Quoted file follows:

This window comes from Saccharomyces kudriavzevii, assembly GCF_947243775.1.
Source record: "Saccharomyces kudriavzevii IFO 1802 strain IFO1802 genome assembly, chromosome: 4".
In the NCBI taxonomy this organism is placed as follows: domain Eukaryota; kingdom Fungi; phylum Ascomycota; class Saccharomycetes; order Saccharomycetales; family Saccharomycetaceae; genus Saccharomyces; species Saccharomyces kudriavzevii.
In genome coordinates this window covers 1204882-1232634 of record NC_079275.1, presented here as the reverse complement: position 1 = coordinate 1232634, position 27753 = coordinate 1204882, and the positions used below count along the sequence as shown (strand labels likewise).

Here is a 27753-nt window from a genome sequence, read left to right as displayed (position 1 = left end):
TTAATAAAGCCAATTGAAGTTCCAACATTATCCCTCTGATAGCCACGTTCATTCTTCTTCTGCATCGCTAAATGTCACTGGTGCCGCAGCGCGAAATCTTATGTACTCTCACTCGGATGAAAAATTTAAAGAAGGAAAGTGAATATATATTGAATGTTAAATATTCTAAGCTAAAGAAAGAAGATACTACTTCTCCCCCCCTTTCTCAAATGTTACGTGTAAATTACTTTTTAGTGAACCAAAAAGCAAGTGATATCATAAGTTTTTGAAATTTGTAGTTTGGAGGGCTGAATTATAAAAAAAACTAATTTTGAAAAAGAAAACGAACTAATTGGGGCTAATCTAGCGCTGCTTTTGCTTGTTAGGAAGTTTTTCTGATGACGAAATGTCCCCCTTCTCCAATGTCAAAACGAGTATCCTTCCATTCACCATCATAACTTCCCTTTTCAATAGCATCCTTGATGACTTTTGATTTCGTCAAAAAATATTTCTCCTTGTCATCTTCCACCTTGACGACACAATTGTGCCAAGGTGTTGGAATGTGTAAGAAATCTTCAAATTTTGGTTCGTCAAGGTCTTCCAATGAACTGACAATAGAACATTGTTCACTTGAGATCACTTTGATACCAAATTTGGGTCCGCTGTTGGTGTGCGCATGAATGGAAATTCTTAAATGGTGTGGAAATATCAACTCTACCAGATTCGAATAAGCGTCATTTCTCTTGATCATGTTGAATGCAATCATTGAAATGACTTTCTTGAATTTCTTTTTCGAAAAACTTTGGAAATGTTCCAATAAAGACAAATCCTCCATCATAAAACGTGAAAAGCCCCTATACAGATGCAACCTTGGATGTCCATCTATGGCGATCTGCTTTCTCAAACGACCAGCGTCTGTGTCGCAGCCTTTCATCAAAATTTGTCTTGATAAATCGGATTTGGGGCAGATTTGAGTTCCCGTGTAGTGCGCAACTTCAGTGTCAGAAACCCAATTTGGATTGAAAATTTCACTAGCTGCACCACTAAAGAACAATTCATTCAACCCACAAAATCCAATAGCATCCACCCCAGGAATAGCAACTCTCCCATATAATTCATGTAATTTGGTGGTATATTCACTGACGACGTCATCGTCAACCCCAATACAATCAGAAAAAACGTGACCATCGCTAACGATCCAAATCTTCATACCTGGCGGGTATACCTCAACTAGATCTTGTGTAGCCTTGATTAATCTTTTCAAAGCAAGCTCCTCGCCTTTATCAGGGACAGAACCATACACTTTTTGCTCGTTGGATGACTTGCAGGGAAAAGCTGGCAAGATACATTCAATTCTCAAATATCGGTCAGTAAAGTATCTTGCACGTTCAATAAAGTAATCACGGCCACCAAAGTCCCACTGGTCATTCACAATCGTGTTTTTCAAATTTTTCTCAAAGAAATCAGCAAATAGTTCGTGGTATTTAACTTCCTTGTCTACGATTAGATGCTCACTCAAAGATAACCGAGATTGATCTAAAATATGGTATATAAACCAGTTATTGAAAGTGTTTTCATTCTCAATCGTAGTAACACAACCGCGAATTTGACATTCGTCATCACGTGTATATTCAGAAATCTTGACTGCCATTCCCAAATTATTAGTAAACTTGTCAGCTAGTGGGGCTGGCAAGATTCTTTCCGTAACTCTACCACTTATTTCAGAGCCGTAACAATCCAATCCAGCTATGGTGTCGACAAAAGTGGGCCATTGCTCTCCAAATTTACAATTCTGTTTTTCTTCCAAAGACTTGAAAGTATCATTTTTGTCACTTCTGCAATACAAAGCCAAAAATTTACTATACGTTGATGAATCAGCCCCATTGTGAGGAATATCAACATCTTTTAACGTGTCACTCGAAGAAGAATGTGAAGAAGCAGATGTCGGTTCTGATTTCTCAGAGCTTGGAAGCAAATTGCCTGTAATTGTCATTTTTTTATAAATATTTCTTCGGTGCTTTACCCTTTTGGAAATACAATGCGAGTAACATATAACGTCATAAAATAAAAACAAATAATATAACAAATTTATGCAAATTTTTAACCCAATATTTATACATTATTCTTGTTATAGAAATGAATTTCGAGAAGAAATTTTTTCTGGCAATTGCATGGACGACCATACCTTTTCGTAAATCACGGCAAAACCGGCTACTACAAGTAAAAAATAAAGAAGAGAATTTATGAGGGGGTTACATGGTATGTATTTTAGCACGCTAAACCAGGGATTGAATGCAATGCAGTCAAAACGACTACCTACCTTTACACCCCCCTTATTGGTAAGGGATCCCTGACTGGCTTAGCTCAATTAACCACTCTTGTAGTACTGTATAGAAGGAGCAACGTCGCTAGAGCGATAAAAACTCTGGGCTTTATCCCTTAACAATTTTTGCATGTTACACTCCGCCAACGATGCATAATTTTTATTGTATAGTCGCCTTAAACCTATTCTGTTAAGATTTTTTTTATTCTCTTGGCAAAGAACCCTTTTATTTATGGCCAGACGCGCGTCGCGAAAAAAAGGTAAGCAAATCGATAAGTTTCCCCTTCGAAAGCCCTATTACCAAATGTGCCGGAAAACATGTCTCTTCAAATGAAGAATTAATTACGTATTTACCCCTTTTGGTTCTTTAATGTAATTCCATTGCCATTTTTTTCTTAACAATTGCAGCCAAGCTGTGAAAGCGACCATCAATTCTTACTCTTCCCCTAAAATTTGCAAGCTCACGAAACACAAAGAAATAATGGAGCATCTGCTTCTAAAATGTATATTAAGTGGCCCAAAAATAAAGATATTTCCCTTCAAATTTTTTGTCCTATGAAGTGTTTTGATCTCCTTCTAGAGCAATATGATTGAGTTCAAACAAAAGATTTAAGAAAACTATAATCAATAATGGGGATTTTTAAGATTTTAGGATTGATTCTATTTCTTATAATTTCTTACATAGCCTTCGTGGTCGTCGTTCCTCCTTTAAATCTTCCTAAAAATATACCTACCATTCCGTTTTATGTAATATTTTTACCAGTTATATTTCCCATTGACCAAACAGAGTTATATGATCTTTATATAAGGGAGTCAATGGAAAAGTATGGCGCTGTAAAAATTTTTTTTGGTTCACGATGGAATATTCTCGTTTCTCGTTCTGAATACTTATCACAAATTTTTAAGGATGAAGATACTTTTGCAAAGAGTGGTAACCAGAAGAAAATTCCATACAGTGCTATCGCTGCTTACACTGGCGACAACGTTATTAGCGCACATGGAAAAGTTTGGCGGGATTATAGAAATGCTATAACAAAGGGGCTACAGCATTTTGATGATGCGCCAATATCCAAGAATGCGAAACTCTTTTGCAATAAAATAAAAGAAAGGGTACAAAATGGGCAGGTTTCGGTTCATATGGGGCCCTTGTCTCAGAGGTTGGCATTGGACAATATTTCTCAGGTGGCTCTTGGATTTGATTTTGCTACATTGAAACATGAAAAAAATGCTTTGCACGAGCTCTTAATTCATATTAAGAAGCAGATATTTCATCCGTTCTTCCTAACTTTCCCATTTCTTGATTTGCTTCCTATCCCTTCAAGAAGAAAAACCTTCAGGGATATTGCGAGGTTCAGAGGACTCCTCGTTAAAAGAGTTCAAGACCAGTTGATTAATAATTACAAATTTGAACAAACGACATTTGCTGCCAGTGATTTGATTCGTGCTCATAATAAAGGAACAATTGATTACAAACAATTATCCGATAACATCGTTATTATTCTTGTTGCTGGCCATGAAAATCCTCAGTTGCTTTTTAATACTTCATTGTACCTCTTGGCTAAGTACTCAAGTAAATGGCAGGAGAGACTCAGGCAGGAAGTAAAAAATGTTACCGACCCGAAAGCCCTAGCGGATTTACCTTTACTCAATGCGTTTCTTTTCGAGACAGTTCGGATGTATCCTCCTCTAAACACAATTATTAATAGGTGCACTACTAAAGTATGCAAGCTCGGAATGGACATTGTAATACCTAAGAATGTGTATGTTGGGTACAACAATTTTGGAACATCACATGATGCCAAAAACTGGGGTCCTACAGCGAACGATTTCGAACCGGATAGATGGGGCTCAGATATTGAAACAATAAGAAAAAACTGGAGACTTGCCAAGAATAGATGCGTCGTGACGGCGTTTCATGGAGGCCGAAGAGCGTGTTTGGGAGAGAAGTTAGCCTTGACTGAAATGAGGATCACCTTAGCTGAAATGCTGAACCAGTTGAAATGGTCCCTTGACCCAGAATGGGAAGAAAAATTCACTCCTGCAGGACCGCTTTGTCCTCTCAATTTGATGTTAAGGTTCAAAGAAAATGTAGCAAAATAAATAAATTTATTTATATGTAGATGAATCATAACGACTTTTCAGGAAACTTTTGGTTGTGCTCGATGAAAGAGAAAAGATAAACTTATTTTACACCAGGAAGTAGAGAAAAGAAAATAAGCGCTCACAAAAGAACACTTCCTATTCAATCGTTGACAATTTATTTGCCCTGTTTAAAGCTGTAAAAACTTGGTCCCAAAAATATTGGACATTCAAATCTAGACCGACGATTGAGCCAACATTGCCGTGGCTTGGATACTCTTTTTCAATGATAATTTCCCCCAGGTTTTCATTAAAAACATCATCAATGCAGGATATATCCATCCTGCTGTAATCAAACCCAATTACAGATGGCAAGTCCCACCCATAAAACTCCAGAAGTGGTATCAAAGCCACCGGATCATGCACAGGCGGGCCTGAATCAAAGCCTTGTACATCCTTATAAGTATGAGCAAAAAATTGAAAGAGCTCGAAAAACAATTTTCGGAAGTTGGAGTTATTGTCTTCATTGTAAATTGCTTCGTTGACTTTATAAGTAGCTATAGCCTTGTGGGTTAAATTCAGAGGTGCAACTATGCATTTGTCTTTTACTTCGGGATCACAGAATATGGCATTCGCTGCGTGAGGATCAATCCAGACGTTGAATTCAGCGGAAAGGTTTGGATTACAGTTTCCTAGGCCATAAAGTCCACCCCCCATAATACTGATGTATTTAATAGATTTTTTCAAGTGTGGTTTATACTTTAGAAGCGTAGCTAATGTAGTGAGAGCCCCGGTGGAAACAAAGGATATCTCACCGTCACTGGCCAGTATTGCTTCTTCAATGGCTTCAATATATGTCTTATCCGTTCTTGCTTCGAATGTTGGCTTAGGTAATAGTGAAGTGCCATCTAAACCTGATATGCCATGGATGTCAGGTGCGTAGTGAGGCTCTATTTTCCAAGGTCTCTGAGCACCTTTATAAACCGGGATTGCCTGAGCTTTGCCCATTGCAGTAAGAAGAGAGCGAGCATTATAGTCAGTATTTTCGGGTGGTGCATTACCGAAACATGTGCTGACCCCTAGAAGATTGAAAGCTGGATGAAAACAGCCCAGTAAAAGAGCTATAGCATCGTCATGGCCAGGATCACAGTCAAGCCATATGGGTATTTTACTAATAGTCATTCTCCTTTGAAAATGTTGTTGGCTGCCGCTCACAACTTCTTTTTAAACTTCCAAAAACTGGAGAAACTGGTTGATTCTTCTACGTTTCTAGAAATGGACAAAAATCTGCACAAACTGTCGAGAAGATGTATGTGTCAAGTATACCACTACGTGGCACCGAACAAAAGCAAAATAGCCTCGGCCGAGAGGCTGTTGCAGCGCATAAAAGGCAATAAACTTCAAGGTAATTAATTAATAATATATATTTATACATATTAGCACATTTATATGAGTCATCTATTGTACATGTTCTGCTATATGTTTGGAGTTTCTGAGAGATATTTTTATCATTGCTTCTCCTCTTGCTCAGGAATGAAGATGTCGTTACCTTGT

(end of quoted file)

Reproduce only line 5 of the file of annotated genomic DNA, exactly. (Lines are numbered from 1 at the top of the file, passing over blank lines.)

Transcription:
Here is a 27753-nt window from a genome sequence, read left to right as displayed (position 1 = left end):